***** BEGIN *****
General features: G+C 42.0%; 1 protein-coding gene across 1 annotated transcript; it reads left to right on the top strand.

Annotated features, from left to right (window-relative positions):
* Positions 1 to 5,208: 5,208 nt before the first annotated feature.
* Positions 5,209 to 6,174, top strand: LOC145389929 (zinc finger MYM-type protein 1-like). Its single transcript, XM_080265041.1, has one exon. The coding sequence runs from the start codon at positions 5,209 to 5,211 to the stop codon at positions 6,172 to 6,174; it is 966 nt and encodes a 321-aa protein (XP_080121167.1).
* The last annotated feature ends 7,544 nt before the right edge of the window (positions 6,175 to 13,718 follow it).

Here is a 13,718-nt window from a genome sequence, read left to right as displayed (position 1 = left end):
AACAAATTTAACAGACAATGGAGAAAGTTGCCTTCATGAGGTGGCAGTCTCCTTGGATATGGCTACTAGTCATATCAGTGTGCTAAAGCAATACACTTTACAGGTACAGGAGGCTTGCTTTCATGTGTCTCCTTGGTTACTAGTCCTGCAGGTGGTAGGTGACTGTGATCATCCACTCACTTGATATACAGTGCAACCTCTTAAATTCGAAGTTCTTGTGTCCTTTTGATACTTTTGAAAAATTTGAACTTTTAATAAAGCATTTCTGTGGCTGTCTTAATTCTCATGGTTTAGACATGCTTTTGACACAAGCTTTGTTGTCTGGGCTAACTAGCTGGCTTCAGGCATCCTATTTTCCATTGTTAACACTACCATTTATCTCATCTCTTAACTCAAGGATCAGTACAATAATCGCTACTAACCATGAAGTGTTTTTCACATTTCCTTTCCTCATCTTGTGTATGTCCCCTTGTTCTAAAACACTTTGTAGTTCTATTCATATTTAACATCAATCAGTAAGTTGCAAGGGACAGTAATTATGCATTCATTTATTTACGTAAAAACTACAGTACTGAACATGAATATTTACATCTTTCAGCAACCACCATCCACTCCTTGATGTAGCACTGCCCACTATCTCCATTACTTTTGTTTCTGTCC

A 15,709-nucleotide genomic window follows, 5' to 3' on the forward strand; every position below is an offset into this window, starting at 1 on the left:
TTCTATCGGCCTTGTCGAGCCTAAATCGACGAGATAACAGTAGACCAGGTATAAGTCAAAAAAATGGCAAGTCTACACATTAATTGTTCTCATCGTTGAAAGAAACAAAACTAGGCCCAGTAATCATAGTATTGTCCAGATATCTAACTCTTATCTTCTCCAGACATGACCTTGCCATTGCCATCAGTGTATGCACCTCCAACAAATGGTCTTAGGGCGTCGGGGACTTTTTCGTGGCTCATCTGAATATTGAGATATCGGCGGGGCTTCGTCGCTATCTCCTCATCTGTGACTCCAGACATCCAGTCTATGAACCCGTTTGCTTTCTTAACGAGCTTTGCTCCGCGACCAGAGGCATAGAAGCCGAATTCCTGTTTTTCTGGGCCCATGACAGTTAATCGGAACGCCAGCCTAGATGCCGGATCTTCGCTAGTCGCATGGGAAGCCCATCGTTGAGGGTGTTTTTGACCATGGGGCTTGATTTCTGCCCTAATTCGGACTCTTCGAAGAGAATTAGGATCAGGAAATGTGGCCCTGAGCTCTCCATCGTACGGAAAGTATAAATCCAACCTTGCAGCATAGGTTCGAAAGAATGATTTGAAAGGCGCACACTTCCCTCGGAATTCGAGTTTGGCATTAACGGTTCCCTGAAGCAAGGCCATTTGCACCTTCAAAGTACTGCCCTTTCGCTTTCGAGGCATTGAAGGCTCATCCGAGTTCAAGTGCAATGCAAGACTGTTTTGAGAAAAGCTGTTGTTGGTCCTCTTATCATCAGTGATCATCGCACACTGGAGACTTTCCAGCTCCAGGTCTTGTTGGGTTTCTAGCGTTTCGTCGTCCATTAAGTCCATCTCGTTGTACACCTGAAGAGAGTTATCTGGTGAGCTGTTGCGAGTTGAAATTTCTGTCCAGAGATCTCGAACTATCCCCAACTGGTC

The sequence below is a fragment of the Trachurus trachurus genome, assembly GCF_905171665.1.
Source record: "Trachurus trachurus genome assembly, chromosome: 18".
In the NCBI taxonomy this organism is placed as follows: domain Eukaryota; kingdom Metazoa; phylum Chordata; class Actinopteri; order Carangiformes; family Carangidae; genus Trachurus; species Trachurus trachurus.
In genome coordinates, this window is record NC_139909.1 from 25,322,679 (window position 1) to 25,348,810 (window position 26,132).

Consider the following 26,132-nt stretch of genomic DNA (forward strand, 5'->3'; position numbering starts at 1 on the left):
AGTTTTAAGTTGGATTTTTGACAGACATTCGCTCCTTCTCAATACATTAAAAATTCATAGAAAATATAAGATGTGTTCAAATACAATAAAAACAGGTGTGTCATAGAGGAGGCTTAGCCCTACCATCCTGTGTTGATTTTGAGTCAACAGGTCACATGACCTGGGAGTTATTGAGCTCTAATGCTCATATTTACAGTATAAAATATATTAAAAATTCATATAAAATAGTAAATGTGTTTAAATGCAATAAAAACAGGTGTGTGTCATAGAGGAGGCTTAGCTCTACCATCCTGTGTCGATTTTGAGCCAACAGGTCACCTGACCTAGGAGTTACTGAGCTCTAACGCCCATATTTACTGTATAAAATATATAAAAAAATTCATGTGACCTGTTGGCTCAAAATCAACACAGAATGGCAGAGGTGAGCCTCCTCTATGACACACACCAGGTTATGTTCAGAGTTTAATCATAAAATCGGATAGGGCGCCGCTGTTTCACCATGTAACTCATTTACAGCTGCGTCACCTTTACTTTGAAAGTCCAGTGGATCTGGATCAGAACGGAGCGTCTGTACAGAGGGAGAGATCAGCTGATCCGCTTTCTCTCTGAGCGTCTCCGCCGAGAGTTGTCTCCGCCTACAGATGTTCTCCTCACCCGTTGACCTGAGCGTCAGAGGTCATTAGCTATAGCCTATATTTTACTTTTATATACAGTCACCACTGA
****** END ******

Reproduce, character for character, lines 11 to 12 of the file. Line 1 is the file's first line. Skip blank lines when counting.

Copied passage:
Source record: "Trachurus trachurus genome assembly, chromosome: 18".
In the NCBI taxonomy this organism is placed as follows: domain Eukaryota; kingdom Metazoa; phylum Chordata; class Actinopteri; order Carangiformes; family Carangidae; genus Trachurus; species Trachurus trachurus.